Arusha, September 25, 2002 (FH) - Former Rwandan President Juvenal Habyarimana knew of the plan to arm certain civilians in what was referred to as "civil defence" but that later led to the widespread massacres experienced in the country, expert witness Alison Des Forges told the Tribunal on Wednesday. Des Forges who is testifying as the first prosecution witness told the court that the plan (to kill) was in existence before the death of President Habyarimana and his death was therefore not the cause of the killings that occurred after his plane crushed.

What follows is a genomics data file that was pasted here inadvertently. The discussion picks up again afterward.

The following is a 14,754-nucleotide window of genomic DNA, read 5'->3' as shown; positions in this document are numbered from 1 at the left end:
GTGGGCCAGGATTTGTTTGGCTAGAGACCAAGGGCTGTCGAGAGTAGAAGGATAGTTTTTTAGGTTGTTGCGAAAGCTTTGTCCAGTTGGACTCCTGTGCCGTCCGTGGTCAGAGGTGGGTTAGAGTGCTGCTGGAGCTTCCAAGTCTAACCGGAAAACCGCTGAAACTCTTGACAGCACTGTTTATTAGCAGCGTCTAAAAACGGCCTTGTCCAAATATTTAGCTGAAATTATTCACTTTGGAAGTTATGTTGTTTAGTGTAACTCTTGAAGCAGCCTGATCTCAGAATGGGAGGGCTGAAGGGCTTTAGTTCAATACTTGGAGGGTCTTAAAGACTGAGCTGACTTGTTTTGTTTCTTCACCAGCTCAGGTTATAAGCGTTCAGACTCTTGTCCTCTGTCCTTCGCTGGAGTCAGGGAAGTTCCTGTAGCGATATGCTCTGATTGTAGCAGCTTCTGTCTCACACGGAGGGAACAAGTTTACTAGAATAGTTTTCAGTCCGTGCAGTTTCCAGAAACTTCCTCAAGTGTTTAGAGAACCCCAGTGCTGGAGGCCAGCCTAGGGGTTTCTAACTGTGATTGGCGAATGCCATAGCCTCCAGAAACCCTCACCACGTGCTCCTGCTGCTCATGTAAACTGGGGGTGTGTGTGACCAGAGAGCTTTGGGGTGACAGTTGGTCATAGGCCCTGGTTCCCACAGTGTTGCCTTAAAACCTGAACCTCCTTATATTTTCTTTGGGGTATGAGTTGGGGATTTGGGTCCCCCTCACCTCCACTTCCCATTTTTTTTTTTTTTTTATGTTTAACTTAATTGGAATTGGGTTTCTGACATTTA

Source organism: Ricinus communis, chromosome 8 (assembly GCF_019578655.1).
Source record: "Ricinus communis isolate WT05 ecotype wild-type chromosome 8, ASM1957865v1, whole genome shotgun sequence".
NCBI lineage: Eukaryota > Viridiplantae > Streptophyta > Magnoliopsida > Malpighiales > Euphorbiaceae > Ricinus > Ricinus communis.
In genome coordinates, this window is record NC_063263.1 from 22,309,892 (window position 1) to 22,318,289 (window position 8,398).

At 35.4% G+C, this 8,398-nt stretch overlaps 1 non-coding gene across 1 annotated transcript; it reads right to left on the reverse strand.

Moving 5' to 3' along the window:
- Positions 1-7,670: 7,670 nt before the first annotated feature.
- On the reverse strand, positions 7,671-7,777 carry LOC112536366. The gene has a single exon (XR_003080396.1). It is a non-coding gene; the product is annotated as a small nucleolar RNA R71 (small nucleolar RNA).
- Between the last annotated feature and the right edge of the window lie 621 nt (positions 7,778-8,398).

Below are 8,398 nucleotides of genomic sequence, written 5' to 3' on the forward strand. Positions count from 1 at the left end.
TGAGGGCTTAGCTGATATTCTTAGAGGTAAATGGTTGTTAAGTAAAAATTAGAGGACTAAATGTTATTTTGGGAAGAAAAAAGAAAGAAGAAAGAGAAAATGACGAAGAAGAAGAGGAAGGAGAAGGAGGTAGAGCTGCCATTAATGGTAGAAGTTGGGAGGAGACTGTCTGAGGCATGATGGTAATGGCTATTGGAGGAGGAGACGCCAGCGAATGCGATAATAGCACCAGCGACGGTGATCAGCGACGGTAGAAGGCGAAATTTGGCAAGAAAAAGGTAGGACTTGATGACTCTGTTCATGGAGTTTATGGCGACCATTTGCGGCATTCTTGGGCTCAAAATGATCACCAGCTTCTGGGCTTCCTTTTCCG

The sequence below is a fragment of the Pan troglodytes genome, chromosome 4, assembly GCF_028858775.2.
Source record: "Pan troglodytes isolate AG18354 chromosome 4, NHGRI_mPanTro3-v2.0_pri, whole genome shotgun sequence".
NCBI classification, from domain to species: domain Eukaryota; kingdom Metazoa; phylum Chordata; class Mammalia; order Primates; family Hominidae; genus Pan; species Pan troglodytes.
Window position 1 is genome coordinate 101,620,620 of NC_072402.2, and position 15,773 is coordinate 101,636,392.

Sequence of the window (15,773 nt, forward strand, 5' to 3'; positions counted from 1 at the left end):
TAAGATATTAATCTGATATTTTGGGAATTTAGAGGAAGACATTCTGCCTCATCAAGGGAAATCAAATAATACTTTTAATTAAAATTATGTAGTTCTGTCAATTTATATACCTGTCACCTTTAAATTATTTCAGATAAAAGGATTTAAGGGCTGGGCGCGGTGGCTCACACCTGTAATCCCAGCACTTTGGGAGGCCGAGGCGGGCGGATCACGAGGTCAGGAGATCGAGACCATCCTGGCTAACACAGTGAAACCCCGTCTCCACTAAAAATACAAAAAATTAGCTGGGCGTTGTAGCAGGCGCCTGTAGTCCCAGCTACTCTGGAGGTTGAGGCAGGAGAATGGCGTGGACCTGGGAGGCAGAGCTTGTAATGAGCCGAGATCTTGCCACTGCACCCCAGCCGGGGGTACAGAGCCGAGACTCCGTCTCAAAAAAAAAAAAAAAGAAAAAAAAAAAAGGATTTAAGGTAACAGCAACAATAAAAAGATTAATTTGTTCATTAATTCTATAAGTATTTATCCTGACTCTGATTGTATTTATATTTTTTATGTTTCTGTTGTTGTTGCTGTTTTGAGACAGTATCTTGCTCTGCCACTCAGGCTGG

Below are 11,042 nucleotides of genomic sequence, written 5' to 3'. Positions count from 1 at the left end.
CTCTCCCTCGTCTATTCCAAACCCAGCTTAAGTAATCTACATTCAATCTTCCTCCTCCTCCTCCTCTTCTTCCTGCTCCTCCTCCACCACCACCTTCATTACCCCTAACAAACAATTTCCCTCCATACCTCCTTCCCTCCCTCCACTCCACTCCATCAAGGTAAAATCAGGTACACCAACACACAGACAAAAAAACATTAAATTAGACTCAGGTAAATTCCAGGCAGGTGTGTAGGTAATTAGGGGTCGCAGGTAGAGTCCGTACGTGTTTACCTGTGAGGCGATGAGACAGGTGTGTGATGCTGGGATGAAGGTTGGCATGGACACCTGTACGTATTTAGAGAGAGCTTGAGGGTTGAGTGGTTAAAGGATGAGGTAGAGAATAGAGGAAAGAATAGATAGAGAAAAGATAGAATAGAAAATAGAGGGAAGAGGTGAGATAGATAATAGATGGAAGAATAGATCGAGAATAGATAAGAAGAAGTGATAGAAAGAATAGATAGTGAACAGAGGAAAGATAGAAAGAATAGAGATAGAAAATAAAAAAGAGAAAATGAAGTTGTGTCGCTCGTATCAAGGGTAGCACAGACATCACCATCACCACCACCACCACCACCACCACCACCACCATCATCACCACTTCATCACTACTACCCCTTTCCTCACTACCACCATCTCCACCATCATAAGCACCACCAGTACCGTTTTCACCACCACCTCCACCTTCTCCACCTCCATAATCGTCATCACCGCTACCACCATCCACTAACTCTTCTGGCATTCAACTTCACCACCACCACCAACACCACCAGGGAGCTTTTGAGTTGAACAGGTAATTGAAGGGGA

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"His death was not the cause but the catalyst that set off the plan," Des Forges said. She added: "We do not know whether Habyarimana himself would in fact have put it (the plan) into operation. "The witness had earlier testified that the military regime had prepared and armed soldiers, former officers and select members of the civilians in what was coined as a "civil defence system" for self-defence after a rebel attack in 1990. However, she said this system was used as a mechanism to massacre Tutsis and their perceived "collaborators" nationwide. Des Forges stated some members of the gendarmerie asked the president during a meeting, why people were being armed without their knowledge and the head of state reportedly asked the then minister of defence "shall we tell them?"The court heard that the defence minister said this should receive approval from the Chief of Army Staff (Deogratias Nsabimana) and there was no immediate reply to the question. And the subsequent efforts of the gendarmerie to learn what was going on from Nsabimana yielded nothing, the court heard. According to the witness, it was difficult, going by the remarkably skilful political strategy of Habyarimana to know whether or not he would have chosen to implement the plan. The 'civil defence' was formalized on May 25th, 1994 but it was actually put into effect within days of the president's death, the witness said. Des Forges is testifying in the case of four former military officers, Théoneste Bagosora who was former advisor at the Rwandan defence ministry (chef de cabinet), and three others, Lieutenant Colonel Anatole Nsengiyumva, Major Aloys Ntabakuze and General Gratien Kabiligi. She has been under cross-examination by Bagosora's defence for two days. Did Bagosora "Seize Control"?During cross-questioning, counsel Raphael Constant of Martinique maintained that Bagosora was in his designate position under normal procedure when the1994 events unfolded. He disagreed with the proposition that he seized power and was hoping to take over leadership of the country. The prosecution maintains that Bagosora was the "mastermind" behind the Rwanda genocide and that he assumed "de facto" control of the country's affairs after the president's death. Constant also challenged the proposition that Bagosora chaired a meeting shortly after downing of the presidential plane saying that Augustine Ndidiliyimana chief of gendarmerie staff actually called Bagosora into an ongoing meeting. But the witness maintained Bagosora wielded a lot of authority. She added that none of the other military officers would have had the military force to contest control against Bagosora. Some made attempts to contact western diplomats to seek support against his faction but when it was not forthcoming they remained silent, said Des Forges. Des Forges also said that there were threats against Ndidiliyimana, and other military officers allegedly opposed to Bagosora. However, she told Constant she did not have evidence that the threats and attacks against these officers were at the behest of his client. She completed her cross-examination in the afternoon. Another prosecution team is scheduled to start cross-examination of the witness when the hearing continues on Thursday morning. The case is before ICTR's Trial Chamber Three composed of judges Lloyd George Williams of St. Kitts and Nevis, (presiding) Pavel Dolenc of Slovenia and Andresia Vaz of Senegal. SW/FH (ML-0925e)